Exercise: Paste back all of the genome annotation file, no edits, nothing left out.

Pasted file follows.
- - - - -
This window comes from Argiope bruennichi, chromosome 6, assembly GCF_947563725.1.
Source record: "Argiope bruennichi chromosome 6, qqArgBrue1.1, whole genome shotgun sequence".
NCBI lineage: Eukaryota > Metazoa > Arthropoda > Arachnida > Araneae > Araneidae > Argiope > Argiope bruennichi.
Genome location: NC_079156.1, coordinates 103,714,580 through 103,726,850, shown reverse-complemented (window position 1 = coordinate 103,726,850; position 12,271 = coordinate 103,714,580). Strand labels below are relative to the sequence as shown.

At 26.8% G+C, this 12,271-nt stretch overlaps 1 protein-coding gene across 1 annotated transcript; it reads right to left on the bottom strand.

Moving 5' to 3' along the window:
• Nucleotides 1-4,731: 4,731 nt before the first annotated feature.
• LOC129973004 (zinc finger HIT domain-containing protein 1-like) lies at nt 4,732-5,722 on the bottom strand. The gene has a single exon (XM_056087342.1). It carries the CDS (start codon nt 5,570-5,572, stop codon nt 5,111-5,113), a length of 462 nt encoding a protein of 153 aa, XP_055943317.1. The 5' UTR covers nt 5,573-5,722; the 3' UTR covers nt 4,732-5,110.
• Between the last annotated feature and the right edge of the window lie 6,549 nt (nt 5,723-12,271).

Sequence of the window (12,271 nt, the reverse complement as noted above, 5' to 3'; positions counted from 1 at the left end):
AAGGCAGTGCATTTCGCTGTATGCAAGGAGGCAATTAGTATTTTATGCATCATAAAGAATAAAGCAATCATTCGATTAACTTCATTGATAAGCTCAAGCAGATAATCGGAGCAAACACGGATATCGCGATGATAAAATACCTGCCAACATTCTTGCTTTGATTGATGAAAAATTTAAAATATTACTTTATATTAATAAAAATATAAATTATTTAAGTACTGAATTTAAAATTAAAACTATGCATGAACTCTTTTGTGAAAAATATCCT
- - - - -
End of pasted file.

This window comes from Argiope bruennichi, chromosome 6, assembly GCF_947563725.1.
Source record: "Argiope bruennichi chromosome 6, qqArgBrue1.1, whole genome shotgun sequence".
NCBI lineage: Eukaryota > Metazoa > Arthropoda > Arachnida > Araneae > Araneidae > Argiope > Argiope bruennichi.
Genome location: NC_079156.1, coordinates 103,714,580 through 103,726,850, shown reverse-complemented (window position 1 = coordinate 103,726,850; position 12,271 = coordinate 103,714,580). Strand labels below are relative to the sequence as shown.

At 26.8% G+C, this 12,271-nt stretch overlaps 1 protein-coding gene across 1 annotated transcript; it reads right to left on the bottom strand.

Moving 5' to 3' along the window:
• Nucleotides 1-4,731: 4,731 nt before the first annotated feature.
• LOC129973004 (zinc finger HIT domain-containing protein 1-like) lies at nt 4,732-5,722 on the bottom strand. The gene has a single exon (XM_056087342.1). It carries the CDS (start codon nt 5,570-5,572, stop codon nt 5,111-5,113), a length of 462 nt encoding a protein of 153 aa, XP_055943317.1. The 5' UTR covers nt 5,573-5,722; the 3' UTR covers nt 4,732-5,110.
• Between the last annotated feature and the right edge of the window lie 6,549 nt (nt 5,723-12,271).

Sequence of the window (12,271 nt, the reverse complement as noted above, 5' to 3'; positions counted from 1 at the left end):
AAGGCAGTGCATTTCGCTGTATGCAAGGAGGCAATTAGTATTTTATGCATCATAAAGAATAAAGCAATCATTCGATTAACTTCATTGATAAGCTCAAGCAGATAATCGGAGCAAACACGGATATCGCGATGATAAAATACCTGCCAACATTCTTGCTTTGATTGATGAAAAATTTAAAATATTACTTTATATTAATAAAAATATAAATTATTTAAGTACTGAATTTAAAATTAAAACTATGCATGAACTCTTTTGTGAAAAATATCCT